Jacob wismer is a great school. It has great teachers. The students are well behaved. This year it had new special technology class and it also has a lot of after school programs.
—Submitted by a parent


Posted September 19, 2006

A clean and safe school. However, if you have a really gifted kid, this may not be the best place. The school primarily focuses on helping the academically weaker kids to pass state tests.
—Submitted by a parent


Posted September 11, 2006

Many caring, dedicated teachers. Wonderful facility with new equipment, technology, books and lots quality enrichment activities including artists-in-residence program, educational assemblies and authors visits. Ethnically diverse. High level of parent involvement and volunteer opportunities. Amazingly organized and run like a ship to keep all 775 students safe and on-task. A great place and I feel lucky to have my kids attend one of the top schools in the Beaverton School District.
—Submitted by a parent


Posted May 13, 2006

Good school. Excellent teached and program.
—Submitted by a parent


Posted March 5, 2006

Jacob Wismer is a great public school in terms of a warm, caring environment and dedicated teachers, a decent extra-curricular program. But now they are running out of space and are teaching a class in a portable on the field, which was small to begin with. The cafeteria is so crowded, lunch begins at 10:30 am! They do a good job with average or under-achieving kids but my gifted, overactive child is bored in class... but that could be because her particular teacher isn't the greatest at channeling bright kids' into challenging enough work.
—Submitted by a parent


Community ratings and reviews do not represent the views of GreatSchools nor does GreatSchools check their accuracy or verify the reviewers' identities. Use your discretion when evaluating these reviews.

About these ratings

The Community Rating is the school’s average rating from its community members (e.g., parents, students, and school staff). The highest possible rating is five stars; the lowest is one star.

The test results by subgroup show how the designated group of students is performing in comparison to the general population.
Math

The state average for Math was 61% in 2013.

134 students were tested at this school in 2013.

2013

 
 
>=95%

2012

 
 
95%

2011

 
 
89%

2010

 
 
>95%
Reading

The state average for Reading was 66% in 2013.

134 students were tested at this school in 2013.

2013

 
 
92%

2012

 
 
90%

2011

 
 
95%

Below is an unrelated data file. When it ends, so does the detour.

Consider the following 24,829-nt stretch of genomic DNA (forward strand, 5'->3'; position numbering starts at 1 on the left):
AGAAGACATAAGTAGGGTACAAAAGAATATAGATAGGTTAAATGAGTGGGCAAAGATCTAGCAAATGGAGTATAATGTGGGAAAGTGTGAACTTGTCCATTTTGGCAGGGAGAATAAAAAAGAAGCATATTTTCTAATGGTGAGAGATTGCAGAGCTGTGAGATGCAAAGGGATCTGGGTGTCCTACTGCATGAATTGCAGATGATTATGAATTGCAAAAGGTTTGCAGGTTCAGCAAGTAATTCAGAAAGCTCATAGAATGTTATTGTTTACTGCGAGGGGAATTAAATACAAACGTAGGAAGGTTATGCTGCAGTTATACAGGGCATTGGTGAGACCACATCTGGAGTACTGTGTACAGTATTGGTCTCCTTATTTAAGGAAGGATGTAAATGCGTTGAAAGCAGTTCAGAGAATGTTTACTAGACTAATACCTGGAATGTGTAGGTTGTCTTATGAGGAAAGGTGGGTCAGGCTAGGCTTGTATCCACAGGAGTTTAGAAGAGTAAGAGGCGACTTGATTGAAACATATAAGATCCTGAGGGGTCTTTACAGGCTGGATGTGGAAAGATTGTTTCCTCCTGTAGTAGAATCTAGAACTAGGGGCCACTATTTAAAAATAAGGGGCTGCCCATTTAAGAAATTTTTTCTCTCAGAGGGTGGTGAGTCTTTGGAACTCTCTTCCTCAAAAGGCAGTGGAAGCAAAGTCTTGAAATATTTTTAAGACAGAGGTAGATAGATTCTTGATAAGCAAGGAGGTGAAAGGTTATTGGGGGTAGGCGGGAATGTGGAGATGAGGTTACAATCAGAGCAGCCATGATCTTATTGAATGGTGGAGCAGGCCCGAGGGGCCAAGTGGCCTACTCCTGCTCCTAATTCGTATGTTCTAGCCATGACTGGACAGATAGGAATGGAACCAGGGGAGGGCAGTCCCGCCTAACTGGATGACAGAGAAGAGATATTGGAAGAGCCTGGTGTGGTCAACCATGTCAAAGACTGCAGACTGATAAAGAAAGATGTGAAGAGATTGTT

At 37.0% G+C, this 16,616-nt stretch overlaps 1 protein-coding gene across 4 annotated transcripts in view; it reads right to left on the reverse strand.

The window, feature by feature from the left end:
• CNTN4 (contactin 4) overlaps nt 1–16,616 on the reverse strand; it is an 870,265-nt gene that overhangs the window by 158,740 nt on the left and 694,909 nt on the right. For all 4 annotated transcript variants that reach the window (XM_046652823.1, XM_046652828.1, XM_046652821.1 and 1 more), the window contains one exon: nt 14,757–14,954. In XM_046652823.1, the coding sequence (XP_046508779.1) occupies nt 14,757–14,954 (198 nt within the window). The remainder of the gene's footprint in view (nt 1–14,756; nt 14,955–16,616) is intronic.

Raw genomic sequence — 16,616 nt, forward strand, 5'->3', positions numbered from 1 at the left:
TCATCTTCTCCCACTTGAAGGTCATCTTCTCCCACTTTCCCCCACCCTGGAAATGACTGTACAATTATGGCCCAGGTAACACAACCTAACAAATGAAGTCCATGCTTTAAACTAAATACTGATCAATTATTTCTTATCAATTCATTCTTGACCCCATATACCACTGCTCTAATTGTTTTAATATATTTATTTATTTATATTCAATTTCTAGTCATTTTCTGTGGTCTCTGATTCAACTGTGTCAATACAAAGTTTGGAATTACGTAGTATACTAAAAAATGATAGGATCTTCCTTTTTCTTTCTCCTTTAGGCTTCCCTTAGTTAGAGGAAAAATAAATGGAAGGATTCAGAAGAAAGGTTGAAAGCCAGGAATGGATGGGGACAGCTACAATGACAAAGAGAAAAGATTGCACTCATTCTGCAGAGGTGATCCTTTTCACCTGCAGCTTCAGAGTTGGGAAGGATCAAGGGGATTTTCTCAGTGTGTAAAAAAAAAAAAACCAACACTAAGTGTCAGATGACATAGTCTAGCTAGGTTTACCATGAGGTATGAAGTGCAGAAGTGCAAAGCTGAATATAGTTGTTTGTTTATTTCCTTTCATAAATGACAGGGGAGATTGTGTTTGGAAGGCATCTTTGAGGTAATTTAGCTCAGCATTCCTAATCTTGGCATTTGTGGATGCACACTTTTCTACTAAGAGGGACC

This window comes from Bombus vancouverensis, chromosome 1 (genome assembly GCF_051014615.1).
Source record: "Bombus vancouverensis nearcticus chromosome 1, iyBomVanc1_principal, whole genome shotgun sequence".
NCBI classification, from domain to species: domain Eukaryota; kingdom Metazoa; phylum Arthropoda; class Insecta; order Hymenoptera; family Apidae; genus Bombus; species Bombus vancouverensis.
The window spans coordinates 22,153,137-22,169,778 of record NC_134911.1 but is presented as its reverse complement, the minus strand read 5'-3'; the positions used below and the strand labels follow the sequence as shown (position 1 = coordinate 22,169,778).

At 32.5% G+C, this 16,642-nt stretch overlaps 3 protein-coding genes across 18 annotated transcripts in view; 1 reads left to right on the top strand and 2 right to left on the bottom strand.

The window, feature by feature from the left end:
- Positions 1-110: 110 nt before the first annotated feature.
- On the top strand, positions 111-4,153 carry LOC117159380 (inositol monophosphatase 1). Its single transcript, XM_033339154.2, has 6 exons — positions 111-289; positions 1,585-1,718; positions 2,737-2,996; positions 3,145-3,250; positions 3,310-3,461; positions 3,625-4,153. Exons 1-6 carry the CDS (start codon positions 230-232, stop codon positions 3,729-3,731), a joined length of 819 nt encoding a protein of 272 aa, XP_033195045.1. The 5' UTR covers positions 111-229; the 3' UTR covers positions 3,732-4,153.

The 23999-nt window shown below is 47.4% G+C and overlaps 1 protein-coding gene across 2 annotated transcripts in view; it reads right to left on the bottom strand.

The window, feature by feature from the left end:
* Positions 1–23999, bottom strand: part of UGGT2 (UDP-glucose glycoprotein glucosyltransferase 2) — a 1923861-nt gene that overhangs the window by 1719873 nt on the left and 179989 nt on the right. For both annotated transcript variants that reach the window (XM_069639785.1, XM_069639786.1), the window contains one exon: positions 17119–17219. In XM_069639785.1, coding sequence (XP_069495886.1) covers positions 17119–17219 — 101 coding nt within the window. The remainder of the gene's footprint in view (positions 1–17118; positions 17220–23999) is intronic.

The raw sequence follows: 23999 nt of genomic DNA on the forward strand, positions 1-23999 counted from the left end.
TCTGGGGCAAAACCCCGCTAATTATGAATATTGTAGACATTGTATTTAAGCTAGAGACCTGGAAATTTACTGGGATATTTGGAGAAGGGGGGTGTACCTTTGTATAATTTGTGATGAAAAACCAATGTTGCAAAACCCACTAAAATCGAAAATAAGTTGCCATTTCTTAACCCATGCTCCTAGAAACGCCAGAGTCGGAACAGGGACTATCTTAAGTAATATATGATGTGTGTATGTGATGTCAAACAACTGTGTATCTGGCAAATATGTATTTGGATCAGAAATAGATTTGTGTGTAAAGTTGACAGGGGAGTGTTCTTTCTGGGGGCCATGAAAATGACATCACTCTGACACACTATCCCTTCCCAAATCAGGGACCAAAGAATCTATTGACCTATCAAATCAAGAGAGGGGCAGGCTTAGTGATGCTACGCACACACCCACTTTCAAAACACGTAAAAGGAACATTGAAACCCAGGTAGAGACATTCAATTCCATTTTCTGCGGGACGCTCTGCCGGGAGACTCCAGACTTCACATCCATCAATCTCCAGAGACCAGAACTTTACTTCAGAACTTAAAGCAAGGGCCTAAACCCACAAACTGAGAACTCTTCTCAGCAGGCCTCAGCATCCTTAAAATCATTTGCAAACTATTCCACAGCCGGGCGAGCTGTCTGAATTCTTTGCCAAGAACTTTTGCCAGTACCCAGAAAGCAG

2010

 
 
>95%
Scale: % meeting or exceeding standards

About the tests


In 2012-2013 Oregon used the Oregon Assessment of Knowledge and Skills (OAKS) to test students in grades 3 through 8 and 11 in reading and math; in grade 11 in writing; and in grades 5, 8 and 11 in science. The OAKS is a standards-based test, which means it measures how well students are mastering specific skills defined for each grade by the state of Oregon. The goal is for all students to score at or above the state standard.

Source: Oregon Department of Education

Math

The state average for Math was 64% in 2013.

142 students were tested at this school in 2013.

2013

 
 
>=95%

2012

 
 
92%

2011

 
 
90%

2010

 
 
94%
Reading

The state average for Reading was 73% in 2013.

142 students were tested at this school in 2013.

2013

 
 
93%

2012

 
 
>=95%

2011

 
 
95%

2010

 
 
94%
Writing

2010

 
 
62%
Scale: % meeting or exceeding standards

About the tests


In 2012-2013 Oregon used the Oregon Assessment of Knowledge and Skills (OAKS) to test students in grades 3 through 8 and 11 in reading and math; in grade 11 in writing; and in grades 5, 8 and 11 in science. The OAKS is a standards-based test, which means it measures how well students are mastering specific skills defined for each grade by the state of Oregon. The goal is for all students to score at or above the state standard.

Source: Oregon Department of Education

Math

The state average for Math was 58% in 2013.

116 students were tested at this school in 2013.

2013

 
 
90%

2012

 
 
93%

2011

 
 
88%

2010

 
 
>95%
Reading

The state average for Reading was 68% in 2013.

116 students were tested at this school in 2013.

2013

 
 
92%

2012

 
 
88%

2011

 
 
90%

2010

 
 
94%
Science

The state average for Science was 67% in 2013.

116 students were tested at this school in 2013.

2013

 
 
90%

2012

 
 
95%

2011

 
 
89%

2010

 
 
87%
Scale: % meeting or exceeding standards

About the tests


In 2012-2013 Oregon used the Oregon Assessment of Knowledge and Skills (OAKS) to test students in grades 3 through 8 and 11 in reading and math; in grade 11 in writing; and in grades 5, 8 and 11 in science. The OAKS is a standards-based test, which means it measures how well students are mastering specific skills defined for each grade by the state of Oregon. The goal is for all students to score at or above the state standard.

Source: Oregon Department of Education

Math

All Students>=95%
Female>=95%